You’ve probably heard of Benjamin Franklin, or at least recognized his face on the $100 bill– we all know that great smile of his, don’t we?
We could talk about how the name is on bridges, streets and institutes, but with his face stamped on American currency, the symbol of the world’s largest economy, we cannot overstate his relevance.
Benjamin Franklin (1706-1790) is one of the Founding Fathers of the United States. He helped draft the Declaration of Independence in 1776 and was present during the Fourth of July that changed the country’s history. In addition to his political and diplomatic endeavors, he was an author, editor, scientist, and inventor.
Did you know that in addition to revolutionizing the country and his study of electricity and meteorology, Ben Franklin was fundamental to the creation of the insurance market in the USA?
“To live is to face one problem after another.”
England has had a property insurance company since the 17th century. However, in the US, the colonies only became prosperous and sophisticated enough for this type of protection in the second part of the 18th century.
The city of Philadelphia at the time was one of the largest cities in North America and had a population of 15,000. The houses were mostly built close together and were made of wood, which is a great recipe for catastrophic fires.
In 1730, the worst fire in Philadelphia’s history began on a wharf along the Delaware River. It burned down the shops on the wharf, and the fire spread across the street, destroying three more homes and causing extensive damage.
In his local newspaper, the Pennsylvania Gazette, Franklin wrote that because of the climate on the night of the fire, the fire could have been contained if those present had had firefighting tools. It was then that the Common Council of Philadelphia ordered the importation of equipment from England.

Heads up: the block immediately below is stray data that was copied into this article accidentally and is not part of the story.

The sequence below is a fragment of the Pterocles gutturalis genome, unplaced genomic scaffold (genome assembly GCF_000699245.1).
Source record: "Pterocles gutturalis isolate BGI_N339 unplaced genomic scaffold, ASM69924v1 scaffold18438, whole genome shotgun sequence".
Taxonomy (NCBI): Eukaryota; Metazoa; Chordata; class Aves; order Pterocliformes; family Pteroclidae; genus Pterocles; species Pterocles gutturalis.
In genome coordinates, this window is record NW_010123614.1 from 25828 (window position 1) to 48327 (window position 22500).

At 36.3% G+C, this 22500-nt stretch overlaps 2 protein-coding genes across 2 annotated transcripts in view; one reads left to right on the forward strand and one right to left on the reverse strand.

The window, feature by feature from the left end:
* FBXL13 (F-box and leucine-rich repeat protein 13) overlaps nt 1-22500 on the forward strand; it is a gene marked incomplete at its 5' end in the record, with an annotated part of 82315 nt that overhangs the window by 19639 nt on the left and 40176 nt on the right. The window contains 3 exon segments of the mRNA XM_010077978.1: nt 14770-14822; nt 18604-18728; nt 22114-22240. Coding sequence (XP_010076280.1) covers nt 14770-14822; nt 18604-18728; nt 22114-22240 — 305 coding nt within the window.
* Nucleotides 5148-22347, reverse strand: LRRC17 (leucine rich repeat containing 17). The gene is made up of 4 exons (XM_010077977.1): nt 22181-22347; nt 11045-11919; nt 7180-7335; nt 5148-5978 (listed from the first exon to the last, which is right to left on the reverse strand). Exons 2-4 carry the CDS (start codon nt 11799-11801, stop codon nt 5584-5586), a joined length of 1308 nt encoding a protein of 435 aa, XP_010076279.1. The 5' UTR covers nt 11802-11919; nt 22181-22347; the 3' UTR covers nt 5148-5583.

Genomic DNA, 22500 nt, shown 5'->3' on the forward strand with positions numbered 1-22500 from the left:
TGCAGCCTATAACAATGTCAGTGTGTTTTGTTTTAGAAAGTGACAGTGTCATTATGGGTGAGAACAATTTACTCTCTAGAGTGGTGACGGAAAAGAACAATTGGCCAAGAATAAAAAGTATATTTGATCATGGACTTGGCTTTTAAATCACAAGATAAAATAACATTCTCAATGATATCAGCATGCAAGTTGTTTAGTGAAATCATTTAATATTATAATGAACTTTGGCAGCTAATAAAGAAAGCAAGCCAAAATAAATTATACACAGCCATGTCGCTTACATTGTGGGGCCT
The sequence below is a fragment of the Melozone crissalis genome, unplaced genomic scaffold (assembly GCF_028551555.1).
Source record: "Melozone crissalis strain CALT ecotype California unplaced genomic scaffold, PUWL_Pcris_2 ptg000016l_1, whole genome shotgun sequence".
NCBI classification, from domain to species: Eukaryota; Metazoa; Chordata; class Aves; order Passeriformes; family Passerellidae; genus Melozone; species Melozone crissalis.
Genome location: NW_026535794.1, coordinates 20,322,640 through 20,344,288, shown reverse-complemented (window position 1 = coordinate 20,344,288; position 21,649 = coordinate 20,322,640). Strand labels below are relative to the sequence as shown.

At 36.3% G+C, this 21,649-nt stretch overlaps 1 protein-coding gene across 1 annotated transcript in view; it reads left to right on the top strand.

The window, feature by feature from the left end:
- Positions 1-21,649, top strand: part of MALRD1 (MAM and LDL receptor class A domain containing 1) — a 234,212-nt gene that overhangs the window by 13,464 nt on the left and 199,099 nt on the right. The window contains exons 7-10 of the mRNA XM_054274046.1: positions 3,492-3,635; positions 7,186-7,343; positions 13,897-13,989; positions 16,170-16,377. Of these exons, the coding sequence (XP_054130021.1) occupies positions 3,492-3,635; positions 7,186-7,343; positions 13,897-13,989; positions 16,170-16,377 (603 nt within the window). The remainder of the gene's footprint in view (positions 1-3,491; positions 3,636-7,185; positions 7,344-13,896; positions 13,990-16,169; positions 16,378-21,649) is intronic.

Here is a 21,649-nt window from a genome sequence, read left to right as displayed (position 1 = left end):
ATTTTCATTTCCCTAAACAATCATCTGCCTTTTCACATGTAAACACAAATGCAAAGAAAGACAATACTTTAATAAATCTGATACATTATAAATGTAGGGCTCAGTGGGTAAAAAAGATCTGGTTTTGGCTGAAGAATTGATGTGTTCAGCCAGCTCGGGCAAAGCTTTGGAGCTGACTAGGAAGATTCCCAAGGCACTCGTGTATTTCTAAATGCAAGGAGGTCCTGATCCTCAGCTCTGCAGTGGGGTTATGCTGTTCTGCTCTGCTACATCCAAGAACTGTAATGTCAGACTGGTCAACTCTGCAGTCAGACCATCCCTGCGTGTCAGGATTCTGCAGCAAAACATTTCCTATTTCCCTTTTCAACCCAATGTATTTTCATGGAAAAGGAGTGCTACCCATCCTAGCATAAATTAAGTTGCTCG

Franklin’s recommendations eventually led to the formation of Philadelphia’s first volunteer fire brigade, the Union Fire Company, in 1736. So many men wanted to join that other volunteer brigades were created.
In 1751, Franklin and members of the brigade began to meet periodically with firefighters from other brigades to discuss, design, and present an insurance bill.
All those interested in subscribing to the service were instructed to sign a Compensation Agreement. Initially, more than 70 Philadelphians became subscribers. On April 13, 1752, the subscribers elected a Board of Directors and a Treasurer, which met for the first time in May of the same year.
At that meeting, underwriters agreed to establish an insurance company by the name of The Philadelphia Contribution for the Insurance of Houses from Loss by Fire, and agreed to “be and continue to be equal contributors and sharers in losses as well as in gains.”
Policyholders had to hang metal “fire marks” on their homes, which are a kind of metal shield, that helped to identify the insured properties. Many homes in Philadelphia still have fire marks on their facades.
Image: Philadelphia Encyclopedia
The four holding hands represent the community’s mutual help in case of fire.